Facts are God's arguments; we should be careful never to misunderstand or pervert them.
History of Burnaby, British Columbia
It happened so that Burnaby became a popular corner for new immigrants, especially from Eastern Europe to settle down. Metrotown and its Metropolis Mall are well known places. The Simon Fraser University is also located in Burnaby. Well, let’s give a closer look at the history of Burnaby.
In 1858 the Royal Engineers under the command of Col. Richard Moody came to western Canada. They opened up the North Road from Sapper Town (Sapperton) to Burrard Inlet.
By 1892 over 200 people lived in the southeast corner of the land between New Westminster and Vancouver. A group of interested citizens met to plan and submit to Victoria an application for a municipal charter. The response to the request was immediate, and the land officially received identity – Burnaby.
The name chosen for the municipality was that of a man who, strangely enough, spent only a few months on the mainland of B.C. Robert Burnaby arrived in Victoria in 1858 from England with a letter of introduction to Governor James Douglas. It seemed logical to Gov. Douglas that Burnaby with his knowledge of business gained from 17 years as a custom’s agent in England should act as secretary to Col. Moody. The arrangement lasted for 6 months, after which Burnaby started 2 mining companies and a navigation company, but all were financial failures. He then turned to banking and became a respected Victoria businessman. He also organized the first Freemason Lodge in B.C. in 1860. Robert Burnaby had resided in Victoria for 18 years when his health began to fail. Thus, he returned to his former home in England.
By 1896 it was deemed necessary to hire an enforcer of the law in the person of a Mr. Bailey. His duty was to admonish owners of pigs to keep their livestock from rooting and wallowing on the Vancouver-Westminster Rd. (Kingsway) and to enforce the wide tire by-law, which stated that wagons carrying one ton or more must have tires at least 4 inches wide.
In 1899 a mill built several years previously on the shores of Burrard Inlet, but never used, was activated. Known as the North Pacific Lumber Co. (later Barnet Mill), this mill, at the peak of its operation, was the largest of its kind in the British Empire.
By 1910, and up to about 1940, agriculture had taken over much of Burnaby’s land. Many residents went in for produce and small fruit farming. Burnaby was noted even in the early days for its strawberry crops.
In 1911–12 a population influx and real estate boom hit Burnaby. The municipality borrowed money to open up more land by installing sewers, waterworks and roads. Then World War I burst on the scene. Development in the municipality came to a standstill until the war ended and veterans came back to settle with their families.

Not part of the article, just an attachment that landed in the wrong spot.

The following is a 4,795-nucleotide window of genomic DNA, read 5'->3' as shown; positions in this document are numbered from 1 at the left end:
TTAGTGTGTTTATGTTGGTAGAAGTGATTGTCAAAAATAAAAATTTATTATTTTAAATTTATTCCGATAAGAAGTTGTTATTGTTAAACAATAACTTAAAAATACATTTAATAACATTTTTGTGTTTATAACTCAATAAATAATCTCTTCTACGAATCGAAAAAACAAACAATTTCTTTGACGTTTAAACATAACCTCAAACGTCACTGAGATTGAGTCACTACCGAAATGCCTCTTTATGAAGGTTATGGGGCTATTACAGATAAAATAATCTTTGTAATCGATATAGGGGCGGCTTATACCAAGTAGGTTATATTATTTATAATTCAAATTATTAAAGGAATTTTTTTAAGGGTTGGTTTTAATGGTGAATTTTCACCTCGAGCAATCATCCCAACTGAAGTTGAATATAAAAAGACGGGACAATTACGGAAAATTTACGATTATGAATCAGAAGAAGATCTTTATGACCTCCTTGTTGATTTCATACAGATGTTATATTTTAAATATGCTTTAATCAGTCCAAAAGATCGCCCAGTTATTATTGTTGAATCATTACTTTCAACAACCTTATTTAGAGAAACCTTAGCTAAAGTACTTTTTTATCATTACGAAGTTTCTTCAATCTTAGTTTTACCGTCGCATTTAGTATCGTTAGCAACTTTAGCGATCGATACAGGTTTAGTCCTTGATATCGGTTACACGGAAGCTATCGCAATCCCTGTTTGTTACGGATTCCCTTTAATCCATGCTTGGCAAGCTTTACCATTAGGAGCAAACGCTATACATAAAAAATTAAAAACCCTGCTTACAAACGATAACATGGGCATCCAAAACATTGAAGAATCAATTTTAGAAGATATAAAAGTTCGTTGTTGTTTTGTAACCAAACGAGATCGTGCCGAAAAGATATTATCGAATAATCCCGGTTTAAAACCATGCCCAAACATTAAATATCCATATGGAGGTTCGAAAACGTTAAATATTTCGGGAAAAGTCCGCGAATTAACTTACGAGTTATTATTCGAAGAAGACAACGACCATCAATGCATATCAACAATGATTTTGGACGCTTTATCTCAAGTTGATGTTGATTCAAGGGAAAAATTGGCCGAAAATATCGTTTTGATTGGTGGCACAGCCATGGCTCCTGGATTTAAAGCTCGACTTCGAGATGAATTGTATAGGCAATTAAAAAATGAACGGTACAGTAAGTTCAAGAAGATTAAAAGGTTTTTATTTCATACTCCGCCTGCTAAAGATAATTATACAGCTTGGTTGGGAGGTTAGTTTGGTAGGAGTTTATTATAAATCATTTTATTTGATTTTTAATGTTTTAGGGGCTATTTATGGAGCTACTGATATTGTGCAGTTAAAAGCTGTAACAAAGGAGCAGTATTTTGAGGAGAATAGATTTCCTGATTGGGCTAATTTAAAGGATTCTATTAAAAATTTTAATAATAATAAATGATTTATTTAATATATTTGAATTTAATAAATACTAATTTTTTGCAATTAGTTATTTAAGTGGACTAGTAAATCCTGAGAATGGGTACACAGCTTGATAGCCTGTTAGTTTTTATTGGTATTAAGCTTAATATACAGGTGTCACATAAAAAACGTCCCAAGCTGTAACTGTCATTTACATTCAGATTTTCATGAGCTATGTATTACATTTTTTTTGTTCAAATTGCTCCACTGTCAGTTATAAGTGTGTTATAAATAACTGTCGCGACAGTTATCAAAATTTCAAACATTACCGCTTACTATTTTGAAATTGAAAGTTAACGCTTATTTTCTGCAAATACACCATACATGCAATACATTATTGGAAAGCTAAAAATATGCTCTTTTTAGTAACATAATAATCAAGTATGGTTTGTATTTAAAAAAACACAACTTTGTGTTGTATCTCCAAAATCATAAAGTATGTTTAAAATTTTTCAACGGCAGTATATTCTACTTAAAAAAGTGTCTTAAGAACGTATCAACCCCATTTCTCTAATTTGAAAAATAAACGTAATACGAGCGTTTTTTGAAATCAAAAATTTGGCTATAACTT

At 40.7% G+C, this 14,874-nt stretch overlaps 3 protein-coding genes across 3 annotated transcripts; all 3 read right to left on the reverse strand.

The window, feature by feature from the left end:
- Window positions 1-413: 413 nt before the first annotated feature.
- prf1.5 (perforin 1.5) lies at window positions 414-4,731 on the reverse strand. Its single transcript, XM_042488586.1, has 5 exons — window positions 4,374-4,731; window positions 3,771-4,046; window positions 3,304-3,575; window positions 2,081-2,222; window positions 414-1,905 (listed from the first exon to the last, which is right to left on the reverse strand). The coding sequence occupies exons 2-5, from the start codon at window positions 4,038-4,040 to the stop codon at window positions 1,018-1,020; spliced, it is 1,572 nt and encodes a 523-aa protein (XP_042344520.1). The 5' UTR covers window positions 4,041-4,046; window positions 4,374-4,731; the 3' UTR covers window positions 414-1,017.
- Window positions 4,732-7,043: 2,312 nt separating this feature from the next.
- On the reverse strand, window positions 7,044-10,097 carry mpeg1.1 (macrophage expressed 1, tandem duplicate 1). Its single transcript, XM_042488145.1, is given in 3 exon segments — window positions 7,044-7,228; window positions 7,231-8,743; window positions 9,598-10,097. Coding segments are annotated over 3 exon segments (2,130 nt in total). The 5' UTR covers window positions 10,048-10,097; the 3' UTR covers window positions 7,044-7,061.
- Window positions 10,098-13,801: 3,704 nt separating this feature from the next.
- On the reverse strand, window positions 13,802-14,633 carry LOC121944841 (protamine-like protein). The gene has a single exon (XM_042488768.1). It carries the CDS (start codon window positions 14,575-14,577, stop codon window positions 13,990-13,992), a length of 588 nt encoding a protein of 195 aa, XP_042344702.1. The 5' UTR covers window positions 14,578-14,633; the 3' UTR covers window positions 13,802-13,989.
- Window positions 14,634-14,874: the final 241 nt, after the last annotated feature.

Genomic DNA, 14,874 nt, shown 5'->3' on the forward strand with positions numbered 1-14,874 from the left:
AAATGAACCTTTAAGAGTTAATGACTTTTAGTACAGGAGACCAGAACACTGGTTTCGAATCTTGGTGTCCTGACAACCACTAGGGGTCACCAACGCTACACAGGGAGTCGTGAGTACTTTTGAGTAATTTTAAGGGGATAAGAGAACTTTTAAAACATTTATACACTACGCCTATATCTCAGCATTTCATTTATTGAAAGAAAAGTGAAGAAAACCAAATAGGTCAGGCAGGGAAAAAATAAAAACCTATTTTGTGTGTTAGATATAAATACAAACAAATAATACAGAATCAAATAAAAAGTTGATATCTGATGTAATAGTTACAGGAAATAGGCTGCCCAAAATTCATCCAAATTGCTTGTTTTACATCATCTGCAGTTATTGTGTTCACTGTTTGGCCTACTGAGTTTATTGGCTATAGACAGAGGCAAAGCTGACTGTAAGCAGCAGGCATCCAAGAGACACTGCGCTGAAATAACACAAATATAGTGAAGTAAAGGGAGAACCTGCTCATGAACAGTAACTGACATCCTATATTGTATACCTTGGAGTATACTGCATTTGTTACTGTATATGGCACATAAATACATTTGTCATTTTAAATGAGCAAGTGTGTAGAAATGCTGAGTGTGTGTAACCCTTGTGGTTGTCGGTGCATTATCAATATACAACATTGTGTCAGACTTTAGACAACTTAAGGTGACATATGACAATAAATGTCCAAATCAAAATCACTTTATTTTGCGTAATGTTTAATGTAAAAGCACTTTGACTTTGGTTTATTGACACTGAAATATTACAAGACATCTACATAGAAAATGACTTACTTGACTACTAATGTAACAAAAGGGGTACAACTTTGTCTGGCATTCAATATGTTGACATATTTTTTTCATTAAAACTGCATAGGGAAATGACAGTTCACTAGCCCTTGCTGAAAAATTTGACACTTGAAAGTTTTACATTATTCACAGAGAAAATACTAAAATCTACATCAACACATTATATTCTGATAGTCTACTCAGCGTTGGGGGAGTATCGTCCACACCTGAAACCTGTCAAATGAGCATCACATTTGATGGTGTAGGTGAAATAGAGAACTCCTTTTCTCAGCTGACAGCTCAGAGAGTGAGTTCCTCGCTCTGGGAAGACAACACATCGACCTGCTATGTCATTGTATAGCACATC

During the 1920s jobs were scarce, taxes went unpaid and many people lost their homes as a result. Then the Depression came, and Burnaby, where the budget had not balanced for at least 6 years, found itself in financial trouble with no proper relief setup for the large number of unemployed within its bounds. For the destitute, municipal work was provided so that heads of families could earn their relief money. Under the program roadwork was done, several of Burnaby’s parks were created and a section of Burnaby Lake’s shore was cleared so that the International Rowing regattas could be held there in 1930-31.
Up to November 1932 relief investigations in Burnaby totalled 11,384 out of a population of approximately 25,500, although not all those who applied were eligible for aid.
During the 1930s industry began to take over Burnaby’s farmlands and unopened territory. As the municipality was gathering momentum in urban and industrial development, World War II broke out and progress was halted.
By 1941 the population of Burnaby was 30,328; by 1975 it had risen to approximately 133,000. The current population is more than 210,000. To meet the growing needs of municipal administration a new centrally located hall was planned on Canada Way and the cornerstone was laid in 1955. On top of Burnaby Mountain, Simon Fraser University took shape and was officially opened in 1965. The year before that another large educational complex, the B.C. Institute of Technology, was completed on Canada Way.
Lots of interesting facts can be told about Burnaby and its past and present. Myself, for example, I like to roller blade right under the sky-train Expo Line. At some places you can observe a really fantastic view on the city. Also you can roller blade on a trail starting from Cameron street near Lougheed Town Centre and go up to Hastings passing along the Golf Course closest to SFU. There are several bike trails in the woods on the Burnaby Mountain and some lead to SFU. They are of different difficulty levels, at some places going steep up the hill. Well, you can take a break, stop, and rest awhile. Why don’t you pick up some berries like blackberries or elderberries? You can also find a shroom and eat it up at the spot. You may also come across a cub bear or a coyote. Well, then what I’ll do is just give a whistle so the cub approach me, and pet him a little bit. Satisfied, the animal runs back into the woods wiggling his tale. How many miracles of nature do we have in Vancouver!
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